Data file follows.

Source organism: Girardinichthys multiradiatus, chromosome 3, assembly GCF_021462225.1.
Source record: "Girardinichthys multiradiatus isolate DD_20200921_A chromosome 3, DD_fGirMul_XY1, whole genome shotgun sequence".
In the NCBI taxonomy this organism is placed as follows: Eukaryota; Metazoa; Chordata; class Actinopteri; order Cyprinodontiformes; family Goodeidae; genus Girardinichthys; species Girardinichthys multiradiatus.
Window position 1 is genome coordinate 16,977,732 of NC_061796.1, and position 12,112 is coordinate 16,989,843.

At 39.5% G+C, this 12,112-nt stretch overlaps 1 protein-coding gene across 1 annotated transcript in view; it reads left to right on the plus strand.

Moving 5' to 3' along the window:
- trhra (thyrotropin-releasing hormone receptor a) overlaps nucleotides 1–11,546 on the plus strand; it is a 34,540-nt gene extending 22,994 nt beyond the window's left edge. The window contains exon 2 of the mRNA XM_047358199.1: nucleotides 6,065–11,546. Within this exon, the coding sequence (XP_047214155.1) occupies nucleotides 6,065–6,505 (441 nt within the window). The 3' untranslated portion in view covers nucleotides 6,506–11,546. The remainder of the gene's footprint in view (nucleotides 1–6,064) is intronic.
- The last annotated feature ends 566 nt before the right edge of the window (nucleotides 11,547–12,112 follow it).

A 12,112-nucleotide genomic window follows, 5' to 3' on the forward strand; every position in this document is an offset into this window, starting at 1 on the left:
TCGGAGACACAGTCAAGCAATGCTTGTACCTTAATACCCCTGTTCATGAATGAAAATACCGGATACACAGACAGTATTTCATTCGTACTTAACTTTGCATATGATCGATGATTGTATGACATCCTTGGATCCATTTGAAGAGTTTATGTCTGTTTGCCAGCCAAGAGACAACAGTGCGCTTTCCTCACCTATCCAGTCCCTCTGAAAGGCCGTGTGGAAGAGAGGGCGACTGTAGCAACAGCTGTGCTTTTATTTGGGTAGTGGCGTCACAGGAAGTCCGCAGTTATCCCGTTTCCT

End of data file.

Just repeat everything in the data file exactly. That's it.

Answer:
Source organism: Girardinichthys multiradiatus, chromosome 3, assembly GCF_021462225.1.
Source record: "Girardinichthys multiradiatus isolate DD_20200921_A chromosome 3, DD_fGirMul_XY1, whole genome shotgun sequence".
In the NCBI taxonomy this organism is placed as follows: Eukaryota; Metazoa; Chordata; class Actinopteri; order Cyprinodontiformes; family Goodeidae; genus Girardinichthys; species Girardinichthys multiradiatus.
Window position 1 is genome coordinate 16,977,732 of NC_061796.1, and position 12,112 is coordinate 16,989,843.

At 39.5% G+C, this 12,112-nt stretch overlaps 1 protein-coding gene across 1 annotated transcript in view; it reads left to right on the plus strand.

Moving 5' to 3' along the window:
- trhra (thyrotropin-releasing hormone receptor a) overlaps nucleotides 1–11,546 on the plus strand; it is a 34,540-nt gene extending 22,994 nt beyond the window's left edge. The window contains exon 2 of the mRNA XM_047358199.1: nucleotides 6,065–11,546. Within this exon, the coding sequence (XP_047214155.1) occupies nucleotides 6,065–6,505 (441 nt within the window). The 3' untranslated portion in view covers nucleotides 6,506–11,546. The remainder of the gene's footprint in view (nucleotides 1–6,064) is intronic.
- The last annotated feature ends 566 nt before the right edge of the window (nucleotides 11,547–12,112 follow it).

A 12,112-nucleotide genomic window follows, 5' to 3' on the forward strand; every position in this document is an offset into this window, starting at 1 on the left:
TCGGAGACACAGTCAAGCAATGCTTGTACCTTAATACCCCTGTTCATGAATGAAAATACCGGATACACAGACAGTATTTCATTCGTACTTAACTTTGCATATGATCGATGATTGTATGACATCCTTGGATCCATTTGAAGAGTTTATGTCTGTTTGCCAGCCAAGAGACAACAGTGCGCTTTCCTCACCTATCCAGTCCCTCTGAAAGGCCGTGTGGAAGAGAGGGCGACTGTAGCAACAGCTGTGCTTTTATTTGGGTAGTGGCGTCACAGGAAGTCCGCAGTTATCCCGTTTCCT